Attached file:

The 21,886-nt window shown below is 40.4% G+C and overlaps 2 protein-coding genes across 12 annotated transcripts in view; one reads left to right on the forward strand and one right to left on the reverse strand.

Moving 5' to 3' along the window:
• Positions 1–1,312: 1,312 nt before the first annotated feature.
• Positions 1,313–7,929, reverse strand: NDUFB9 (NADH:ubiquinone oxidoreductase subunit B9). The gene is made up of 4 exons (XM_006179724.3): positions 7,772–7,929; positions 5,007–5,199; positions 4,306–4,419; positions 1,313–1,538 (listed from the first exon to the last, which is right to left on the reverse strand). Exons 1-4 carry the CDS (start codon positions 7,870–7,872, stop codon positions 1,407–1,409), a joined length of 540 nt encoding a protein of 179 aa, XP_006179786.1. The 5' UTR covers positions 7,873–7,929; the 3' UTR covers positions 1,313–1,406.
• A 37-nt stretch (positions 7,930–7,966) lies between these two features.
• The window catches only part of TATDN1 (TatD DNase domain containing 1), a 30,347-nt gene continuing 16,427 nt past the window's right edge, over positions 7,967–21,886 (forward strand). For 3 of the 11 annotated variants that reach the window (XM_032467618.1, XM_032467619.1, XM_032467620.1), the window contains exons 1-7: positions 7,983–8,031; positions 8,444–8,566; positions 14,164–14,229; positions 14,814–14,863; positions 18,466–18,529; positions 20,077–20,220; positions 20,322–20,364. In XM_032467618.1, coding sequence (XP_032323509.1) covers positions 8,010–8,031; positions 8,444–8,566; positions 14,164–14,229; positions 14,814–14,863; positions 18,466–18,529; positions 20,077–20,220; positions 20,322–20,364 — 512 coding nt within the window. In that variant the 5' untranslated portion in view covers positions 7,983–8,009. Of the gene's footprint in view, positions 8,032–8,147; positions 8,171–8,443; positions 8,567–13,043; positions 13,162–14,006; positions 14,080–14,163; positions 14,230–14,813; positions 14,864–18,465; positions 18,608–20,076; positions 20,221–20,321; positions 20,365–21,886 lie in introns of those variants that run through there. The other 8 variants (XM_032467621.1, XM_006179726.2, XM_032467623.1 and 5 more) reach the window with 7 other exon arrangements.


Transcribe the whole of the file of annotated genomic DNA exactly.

The 21,886-nt window shown below is 40.4% G+C and overlaps 2 protein-coding genes across 12 annotated transcripts in view; one reads left to right on the forward strand and one right to left on the reverse strand.

Moving 5' to 3' along the window:
• Positions 1–1,312: 1,312 nt before the first annotated feature.
• Positions 1,313–7,929, reverse strand: NDUFB9 (NADH:ubiquinone oxidoreductase subunit B9). The gene is made up of 4 exons (XM_006179724.3): positions 7,772–7,929; positions 5,007–5,199; positions 4,306–4,419; positions 1,313–1,538 (listed from the first exon to the last, which is right to left on the reverse strand). Exons 1-4 carry the CDS (start codon positions 7,870–7,872, stop codon positions 1,407–1,409), a joined length of 540 nt encoding a protein of 179 aa, XP_006179786.1. The 5' UTR covers positions 7,873–7,929; the 3' UTR covers positions 1,313–1,406.
• A 37-nt stretch (positions 7,930–7,966) lies between these two features.
• The window catches only part of TATDN1 (TatD DNase domain containing 1), a 30,347-nt gene continuing 16,427 nt past the window's right edge, over positions 7,967–21,886 (forward strand). For 3 of the 11 annotated variants that reach the window (XM_032467618.1, XM_032467619.1, XM_032467620.1), the window contains exons 1-7: positions 7,983–8,031; positions 8,444–8,566; positions 14,164–14,229; positions 14,814–14,863; positions 18,466–18,529; positions 20,077–20,220; positions 20,322–20,364. In XM_032467618.1, coding sequence (XP_032323509.1) covers positions 8,010–8,031; positions 8,444–8,566; positions 14,164–14,229; positions 14,814–14,863; positions 18,466–18,529; positions 20,077–20,220; positions 20,322–20,364 — 512 coding nt within the window. In that variant the 5' untranslated portion in view covers positions 7,983–8,009. Of the gene's footprint in view, positions 8,032–8,147; positions 8,171–8,443; positions 8,567–13,043; positions 13,162–14,006; positions 14,080–14,163; positions 14,230–14,813; positions 14,864–18,465; positions 18,608–20,076; positions 20,221–20,321; positions 20,365–21,886 lie in introns of those variants that run through there. The other 8 variants (XM_032467621.1, XM_006179726.2, XM_032467623.1 and 5 more) reach the window with 7 other exon arrangements.